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CAS Students Sail the Pacific for Science

SEA Semester 2017: Protecting our Oceans

By Patty Housman

CAS students Devin Kuhn and Jacob Atkins aboard the SSV Robert C. Seamans.

CAS students Devin Kuhn and Jacob Atkins aboard the SSV Robert C. Seamans, July 2017.

What a way to spend your summer vacation—sailing halfway around the world to study the spectacular Phoenix Islands in the Pacific Ocean, one of the last remaining coral wildernesses on Earth.

And the best part—it's all for the advancement of science.

Two CAS undergrads, Devin Kuhn (BS neuroscience '20) and Jacob Atkins (BS mathematics and economics '20), are taking part in an eight-week SEA Semester program named Protecting the Phoenix Islands. Along with 24 undergraduate students from universities across the United States, Kuhn and Atkins are sailing on a tall ship and conducting scientific research to contribute to a growing data set of this largely under-studied region.

Protecting the Phoenix Islands, Protecting the Ocean

The Phoenix Islands Protected Area (PIPA) is an expanse of pristine ocean, around the size of California. It's located in the Republic of Kiribati, a nation in the central Pacific, approximately halfway between Australia and Hawaii.

PIPA is also the largest and deepest UNESCO World Heritage site—officially recognized by the United Nations for its scientific significance.  Because of PIPA's relative isolation, its marine life is abundant. The area features eight fauna-rich coral atolls. Scientists have identified more than 500 fish species in its waters, along with nearly 50 bird species, 200 coral species, and 18 marine animals. It's also a critical stepping stone habitat for migratory marine life.  

The area is considered one of the last intact ecosystems on Earth. This makes it a unique place to study its response to climate change—it can serve as a benchmark for climate change across the world.

The Voyage and the Mission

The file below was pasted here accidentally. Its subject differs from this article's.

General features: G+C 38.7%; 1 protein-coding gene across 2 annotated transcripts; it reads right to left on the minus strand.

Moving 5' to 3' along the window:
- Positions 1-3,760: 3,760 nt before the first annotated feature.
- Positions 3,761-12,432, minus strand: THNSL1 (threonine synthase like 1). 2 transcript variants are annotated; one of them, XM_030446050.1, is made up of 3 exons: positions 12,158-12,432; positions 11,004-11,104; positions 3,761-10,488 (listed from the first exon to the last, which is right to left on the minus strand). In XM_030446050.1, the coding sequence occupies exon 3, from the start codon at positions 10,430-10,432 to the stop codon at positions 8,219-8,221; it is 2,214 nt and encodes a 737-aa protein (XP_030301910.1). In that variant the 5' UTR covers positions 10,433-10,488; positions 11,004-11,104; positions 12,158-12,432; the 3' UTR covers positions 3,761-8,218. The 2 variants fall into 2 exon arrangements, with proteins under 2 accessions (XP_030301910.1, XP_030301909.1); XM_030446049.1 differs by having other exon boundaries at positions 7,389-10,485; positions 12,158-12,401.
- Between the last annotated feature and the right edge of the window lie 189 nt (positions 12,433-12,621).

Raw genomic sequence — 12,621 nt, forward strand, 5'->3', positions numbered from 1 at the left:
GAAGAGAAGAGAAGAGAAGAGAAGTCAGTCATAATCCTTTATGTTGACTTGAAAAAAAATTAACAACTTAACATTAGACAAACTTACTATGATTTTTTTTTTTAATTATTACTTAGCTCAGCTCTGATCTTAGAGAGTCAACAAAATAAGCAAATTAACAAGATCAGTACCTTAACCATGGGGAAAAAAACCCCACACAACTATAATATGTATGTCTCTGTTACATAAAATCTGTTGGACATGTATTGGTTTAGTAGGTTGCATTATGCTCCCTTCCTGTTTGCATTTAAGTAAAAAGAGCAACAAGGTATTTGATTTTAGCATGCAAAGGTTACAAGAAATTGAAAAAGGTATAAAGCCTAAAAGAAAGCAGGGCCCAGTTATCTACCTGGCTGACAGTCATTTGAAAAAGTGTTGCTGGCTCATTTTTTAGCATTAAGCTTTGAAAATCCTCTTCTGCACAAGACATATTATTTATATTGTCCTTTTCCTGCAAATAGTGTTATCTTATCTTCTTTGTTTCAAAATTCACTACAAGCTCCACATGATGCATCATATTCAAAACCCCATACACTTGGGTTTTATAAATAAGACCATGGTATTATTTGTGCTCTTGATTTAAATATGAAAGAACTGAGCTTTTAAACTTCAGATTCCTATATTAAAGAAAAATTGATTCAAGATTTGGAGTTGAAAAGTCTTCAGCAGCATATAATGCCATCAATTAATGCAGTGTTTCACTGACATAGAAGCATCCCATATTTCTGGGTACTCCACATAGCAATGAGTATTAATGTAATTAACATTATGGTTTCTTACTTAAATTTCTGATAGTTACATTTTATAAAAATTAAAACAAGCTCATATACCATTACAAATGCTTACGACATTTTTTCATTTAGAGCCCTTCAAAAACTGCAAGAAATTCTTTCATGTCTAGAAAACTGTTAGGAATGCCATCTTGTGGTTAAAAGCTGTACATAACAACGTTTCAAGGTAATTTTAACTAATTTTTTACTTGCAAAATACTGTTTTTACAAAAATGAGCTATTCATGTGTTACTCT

Kuhn and Atkins's journey began on June 12 at SEA Semester's campus in Woods Hole, Mass., where the students spent five weeks preparing research projects in ocean science or conservation policy. They were joined by a fellow undergraduate from Kiribati, who is acting as the official scientific observer on behalf of the Kiribati government.

On June 12, the students began their five-week journey aboard the SSV Robert C. Seamans, a 134-foot brigantine. The ship is the most sophisticated oceanographic research/sailing school vessel ever built in the United States. It set sail from American Samoa and travelled 800 nautical miles across open ocean to the Phoenix Island Protected Area.

When the students arrived at PIPA, they began three weeks of research, collecting samples from the marine environment to study the impact of El Niño, and assessing the effects of climate change. In particular, the students will try to determine if coral bleaching is affecting the area and its marine ecosystem.

About SEA Semester

To apply for a semester at sea, Kuhn and Atkins submitted applications and transcripts, academic writing samples, and two-part essays explaining what they expected to gain from the experience and how the program will complement their AU educations. They also submitted academic references and interviewed with SEA Semester counselors.

The Sea Education Association offers programs each spring, summer, and fall. It is an internationally recognized leader in undergraduate ocean education with the mission of equipping students with the tools to become environmentally literate leaders prepared to address the defining issue of the twenty-first century: the human impact on the environment. While the academic focus of each SEA Semester varies, each program offers an interconnected suite of courses designed to explore a specific ocean-related theme using a cross-disciplinary approach.

To track the students' expedition through daily posts, visit their blog.